VOTE COUNTING METHODS: Three main vote counting methods are used by the state of New Hampshire as reported on the Secretary of State's website as of January, 2004: ACCUVOTE, OPTECH, and "PBHC" - Paper Ballots, Hand Counted.
PBHC are used in approximately 50% (149) of all precincts, but the smaller size of the precincts means this method is responsible for only 21% (142,234) of the overall votes counted. PBHC account for 27% (19) of the "out of trend" precincts, but comprise only 8% (20,192) of potentially affected votes.
OPTECH is used in approximately 8% (25) of all precincts, and accounts for 12% (82,094) of all votes counted. The 8 "out of trend" precincts are 11% of the total affected precincts, and only 14% (35,839) of the potentially affected votes. There should be some concern for the equipment in Category E, which has a 42% "out of trend" precinct rate. The 50% ranking for both Categories F and G may simply be a statistical anomaly due to the small sample size.
ACCUVOTE is currently used only 42% of the time (in 126 precincts), but accounts for 67% or 453,235 of all votes counted. This method has the highest rate of "out of trend" precincts: 44 precincts, or 62% of the total "out of trend" precincts use this method of vote counting; of more concern is the fact that, due to the larger size of the precincts involved, this represents 78% of all votes in affected "out of trend" precincts, for a whopping 200,269 potentially miscalculated votes -- nearly 30% of all votes cast in the 2004 presidential election in the state of New Hampshire.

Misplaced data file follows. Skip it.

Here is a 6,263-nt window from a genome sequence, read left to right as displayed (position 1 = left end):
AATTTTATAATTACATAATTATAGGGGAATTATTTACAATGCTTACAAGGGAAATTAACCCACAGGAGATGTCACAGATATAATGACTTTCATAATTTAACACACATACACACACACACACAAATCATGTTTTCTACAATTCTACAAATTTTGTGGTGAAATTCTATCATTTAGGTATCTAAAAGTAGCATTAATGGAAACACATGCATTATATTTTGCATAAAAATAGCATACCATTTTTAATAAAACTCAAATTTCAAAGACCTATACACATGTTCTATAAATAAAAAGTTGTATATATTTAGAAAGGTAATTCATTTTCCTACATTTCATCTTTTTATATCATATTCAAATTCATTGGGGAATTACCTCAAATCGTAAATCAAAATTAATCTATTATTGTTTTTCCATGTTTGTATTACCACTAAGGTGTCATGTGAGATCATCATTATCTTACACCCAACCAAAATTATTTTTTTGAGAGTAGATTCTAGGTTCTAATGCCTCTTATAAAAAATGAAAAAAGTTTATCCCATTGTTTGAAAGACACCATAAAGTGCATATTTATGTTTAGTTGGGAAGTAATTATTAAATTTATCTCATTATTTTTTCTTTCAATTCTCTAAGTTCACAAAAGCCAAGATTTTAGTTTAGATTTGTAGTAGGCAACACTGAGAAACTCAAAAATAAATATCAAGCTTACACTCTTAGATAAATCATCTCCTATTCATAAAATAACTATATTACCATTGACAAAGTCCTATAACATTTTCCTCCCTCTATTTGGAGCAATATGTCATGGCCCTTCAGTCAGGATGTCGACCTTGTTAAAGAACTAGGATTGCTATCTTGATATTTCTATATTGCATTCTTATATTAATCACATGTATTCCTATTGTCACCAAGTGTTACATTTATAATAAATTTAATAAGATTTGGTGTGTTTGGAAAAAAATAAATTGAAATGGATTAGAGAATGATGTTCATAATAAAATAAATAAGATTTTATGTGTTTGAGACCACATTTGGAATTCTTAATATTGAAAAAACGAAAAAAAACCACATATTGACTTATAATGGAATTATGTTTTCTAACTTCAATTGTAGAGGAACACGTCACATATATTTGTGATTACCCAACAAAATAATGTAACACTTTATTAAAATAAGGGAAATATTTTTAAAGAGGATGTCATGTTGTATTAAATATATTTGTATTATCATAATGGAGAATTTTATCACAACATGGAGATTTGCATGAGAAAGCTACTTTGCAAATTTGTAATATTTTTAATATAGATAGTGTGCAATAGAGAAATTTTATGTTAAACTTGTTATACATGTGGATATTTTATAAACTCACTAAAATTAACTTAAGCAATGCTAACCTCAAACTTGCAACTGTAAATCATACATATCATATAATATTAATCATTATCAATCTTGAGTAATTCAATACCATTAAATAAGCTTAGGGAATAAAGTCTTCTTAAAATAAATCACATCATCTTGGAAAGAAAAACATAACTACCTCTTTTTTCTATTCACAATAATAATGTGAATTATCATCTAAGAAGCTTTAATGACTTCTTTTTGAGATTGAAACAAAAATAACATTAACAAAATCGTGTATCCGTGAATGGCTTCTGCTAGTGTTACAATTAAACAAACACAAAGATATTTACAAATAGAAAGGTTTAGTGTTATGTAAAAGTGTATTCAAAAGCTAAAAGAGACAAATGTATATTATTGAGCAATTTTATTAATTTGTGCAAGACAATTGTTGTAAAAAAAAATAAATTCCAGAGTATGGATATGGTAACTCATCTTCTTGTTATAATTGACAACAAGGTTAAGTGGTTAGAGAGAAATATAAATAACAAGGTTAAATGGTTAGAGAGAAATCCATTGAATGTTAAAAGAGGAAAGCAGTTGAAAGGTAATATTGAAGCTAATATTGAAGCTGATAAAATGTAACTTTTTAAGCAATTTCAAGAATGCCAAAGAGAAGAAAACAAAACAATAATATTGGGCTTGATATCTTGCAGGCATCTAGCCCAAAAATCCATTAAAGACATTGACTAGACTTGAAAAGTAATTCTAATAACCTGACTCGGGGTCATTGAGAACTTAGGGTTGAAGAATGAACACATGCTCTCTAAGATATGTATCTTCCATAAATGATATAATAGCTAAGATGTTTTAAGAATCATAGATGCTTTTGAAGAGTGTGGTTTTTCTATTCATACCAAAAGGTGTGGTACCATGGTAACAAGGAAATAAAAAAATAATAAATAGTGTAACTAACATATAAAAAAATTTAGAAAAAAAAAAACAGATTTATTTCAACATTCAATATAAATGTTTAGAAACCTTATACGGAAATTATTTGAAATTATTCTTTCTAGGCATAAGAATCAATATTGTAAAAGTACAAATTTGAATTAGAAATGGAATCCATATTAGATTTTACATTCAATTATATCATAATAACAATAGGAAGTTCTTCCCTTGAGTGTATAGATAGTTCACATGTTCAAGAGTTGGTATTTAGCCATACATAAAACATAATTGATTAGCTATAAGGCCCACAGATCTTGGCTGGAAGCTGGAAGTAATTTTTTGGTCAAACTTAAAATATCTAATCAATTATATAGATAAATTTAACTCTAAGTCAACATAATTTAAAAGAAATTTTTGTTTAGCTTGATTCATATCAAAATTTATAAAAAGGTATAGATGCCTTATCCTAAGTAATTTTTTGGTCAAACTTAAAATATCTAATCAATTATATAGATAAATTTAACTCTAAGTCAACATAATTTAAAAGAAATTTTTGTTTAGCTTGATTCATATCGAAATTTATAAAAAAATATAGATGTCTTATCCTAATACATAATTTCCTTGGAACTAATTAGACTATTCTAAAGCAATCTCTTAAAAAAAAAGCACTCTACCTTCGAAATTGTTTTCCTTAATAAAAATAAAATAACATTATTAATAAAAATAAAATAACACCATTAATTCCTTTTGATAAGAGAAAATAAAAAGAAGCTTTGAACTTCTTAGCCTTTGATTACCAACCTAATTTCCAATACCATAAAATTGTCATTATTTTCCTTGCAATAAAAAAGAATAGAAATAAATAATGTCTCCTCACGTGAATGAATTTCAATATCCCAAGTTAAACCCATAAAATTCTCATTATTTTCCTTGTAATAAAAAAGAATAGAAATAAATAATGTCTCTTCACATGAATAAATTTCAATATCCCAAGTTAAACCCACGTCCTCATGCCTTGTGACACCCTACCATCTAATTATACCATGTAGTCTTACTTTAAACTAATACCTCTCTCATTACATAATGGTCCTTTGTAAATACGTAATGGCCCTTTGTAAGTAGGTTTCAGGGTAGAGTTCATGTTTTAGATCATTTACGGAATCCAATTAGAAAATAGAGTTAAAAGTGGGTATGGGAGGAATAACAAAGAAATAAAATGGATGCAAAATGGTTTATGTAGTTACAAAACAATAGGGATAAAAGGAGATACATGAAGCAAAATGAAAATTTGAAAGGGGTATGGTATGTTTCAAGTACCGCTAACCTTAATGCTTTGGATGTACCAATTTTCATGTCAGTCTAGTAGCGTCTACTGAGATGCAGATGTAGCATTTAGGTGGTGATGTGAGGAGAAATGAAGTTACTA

http://www.invisibleida.com/New_Hampshire.htm All are therefore paper ballots.
She concluded that the biggest anomalies were in large precincts using Accuvote. It was the precincts with the largest anomalies that were recounted.
One thing worth noting - the largest precincts in NH are HUGE - way bigger than precincts elsewhere. We know that the exit poll redshift tended to be larger where the interviewing interval was high (e.g. every 10th voter), and interviewing intervals were high in large precincts. So it is at least possible that the high WPE in NH was due to departures from random sampling in large precincts.
Just sayin'